So, if you’ll excuse me, I’ve got a novel to work on …



Win a One Day Writing Workshop

July 13, 2014 17 comments

What does the word SHINE mean to you?

I’ve been having a little brainstorming session because I fancy entering this FREE competition. It’s organised by the Reading Agency and the winning ten entries will be invited to London for a workshop with Joanna Rees. Twenty shortlisted entries will win a copy of The Key to It All by Joanna.

The brief is to write 1500 words of original fiction on the theme SHINE.

So what ideas did I come up with?

  • Sunshine
  • Shining & polishing the furniture (an OCD cleaner perhaps?)
  • Shining as in ‘being the best’ (for example shining at school)
  • Moonshine (possible fairy/fantasy story?)
  • A shiny piece of jewellery or metal

But none of the above immediately forms the basis of a story for me.

What about you? Any better ideas?

We need to be quick, the closing date is 31st July 2014. Entries should be submitted by email to


Death in Elysium by Judith Cutler

July 5, 2014 5 comments

Have you ever fancied creating your own cosy crime ‘detective’ to star in a series of books? Death in Elysium

If so, take a look at Judith Cutler‘s latest novel, Death in Elysium, published by Severn House.

Judith is an old hand at creating strong female leads to solve a variety of crimes. She’s written series featuring lecturers, caterers, antique dealers and resting actresses. Death in Elysium is her first novel to feature vicar’s wife, Jodie Welsh.

But Jodie isn’t your typical vicar’s wife. She accumulated her fortune working in the City and has been made redundant. She falls in love and marries Theo, a widower and parish priest with a small town lifestyle completely different to the London life that Jodie is used to. Adjusting to the role of vicar’s wife is not easy and the parishioners give her a mixed reception.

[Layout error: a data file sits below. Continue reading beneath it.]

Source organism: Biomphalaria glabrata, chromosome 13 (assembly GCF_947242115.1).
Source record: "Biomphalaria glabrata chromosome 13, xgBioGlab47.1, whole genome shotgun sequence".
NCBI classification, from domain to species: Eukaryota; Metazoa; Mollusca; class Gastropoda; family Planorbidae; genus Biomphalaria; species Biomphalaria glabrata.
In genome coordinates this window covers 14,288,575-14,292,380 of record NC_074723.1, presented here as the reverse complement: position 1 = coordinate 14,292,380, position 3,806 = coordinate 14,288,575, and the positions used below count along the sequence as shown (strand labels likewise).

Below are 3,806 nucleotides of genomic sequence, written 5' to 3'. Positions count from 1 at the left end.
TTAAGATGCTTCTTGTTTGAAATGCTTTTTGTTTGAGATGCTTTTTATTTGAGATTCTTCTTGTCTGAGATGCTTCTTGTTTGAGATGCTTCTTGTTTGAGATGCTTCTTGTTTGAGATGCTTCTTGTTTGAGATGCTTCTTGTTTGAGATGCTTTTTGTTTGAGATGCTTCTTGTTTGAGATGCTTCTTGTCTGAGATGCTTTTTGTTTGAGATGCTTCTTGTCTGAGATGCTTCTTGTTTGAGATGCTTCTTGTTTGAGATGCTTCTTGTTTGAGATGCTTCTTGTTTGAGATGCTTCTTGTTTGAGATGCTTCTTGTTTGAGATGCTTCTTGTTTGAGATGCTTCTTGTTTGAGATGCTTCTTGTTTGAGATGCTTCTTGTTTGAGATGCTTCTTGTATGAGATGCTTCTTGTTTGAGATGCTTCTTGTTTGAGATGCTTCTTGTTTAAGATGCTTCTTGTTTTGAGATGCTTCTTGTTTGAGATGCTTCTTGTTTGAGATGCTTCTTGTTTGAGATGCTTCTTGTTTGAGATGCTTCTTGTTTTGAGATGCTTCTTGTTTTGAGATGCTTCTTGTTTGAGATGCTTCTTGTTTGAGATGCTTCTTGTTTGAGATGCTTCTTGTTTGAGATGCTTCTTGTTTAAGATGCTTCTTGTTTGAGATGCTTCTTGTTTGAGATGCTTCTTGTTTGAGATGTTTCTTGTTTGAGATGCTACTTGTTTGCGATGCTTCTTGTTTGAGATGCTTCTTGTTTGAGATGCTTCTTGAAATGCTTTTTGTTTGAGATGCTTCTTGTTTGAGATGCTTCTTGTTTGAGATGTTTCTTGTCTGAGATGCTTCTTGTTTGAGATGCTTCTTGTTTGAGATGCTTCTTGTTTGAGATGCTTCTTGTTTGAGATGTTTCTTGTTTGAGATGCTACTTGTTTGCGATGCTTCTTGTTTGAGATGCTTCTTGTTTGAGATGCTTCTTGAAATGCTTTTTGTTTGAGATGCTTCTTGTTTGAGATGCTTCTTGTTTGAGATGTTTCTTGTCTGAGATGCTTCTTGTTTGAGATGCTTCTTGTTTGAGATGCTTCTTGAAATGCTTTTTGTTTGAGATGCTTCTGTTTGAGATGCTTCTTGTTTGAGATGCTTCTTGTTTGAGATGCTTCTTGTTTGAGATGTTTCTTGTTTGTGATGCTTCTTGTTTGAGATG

Jodie employs a local teenage ne’er do well, Burble, as her gardener. But Burble goes missing and Jodie discovers strange building work going on in a nearby valley. The mystery deepens as someone tries to mow Jodie down with a car and a church warden is knocked unconscious.
Jodie needs all her contacts and skills from her past life to work out what is going on …

I asked Judith to explain how Jodie Welsh came into being.
“My experience as a village-dweller and as a practising member of the C of E came together in Jodie. Brash new-comers aren’t always the most welcome people in Kentish villages, and clergy wives are under particular scrutiny, since they’re often supposed to conform to an unwritten set of rules – rules poor Jodie never even knew existed since her relationship with her husband is so new.”

Judith planted a few characteristics within Jodie that will ensure she can stay the course for a series of books.
“Jodie needed a quirk, in this case her love of running, which has the advantage of her being able to spot things others wouldn’t and to take to her heels when necessary. Since clergy aren’t bound to stay in the same parish forever, Jodie and Theo can move to other parts of the country and her private wealth can free Theo to work in areas which will bring new challenges for them both.”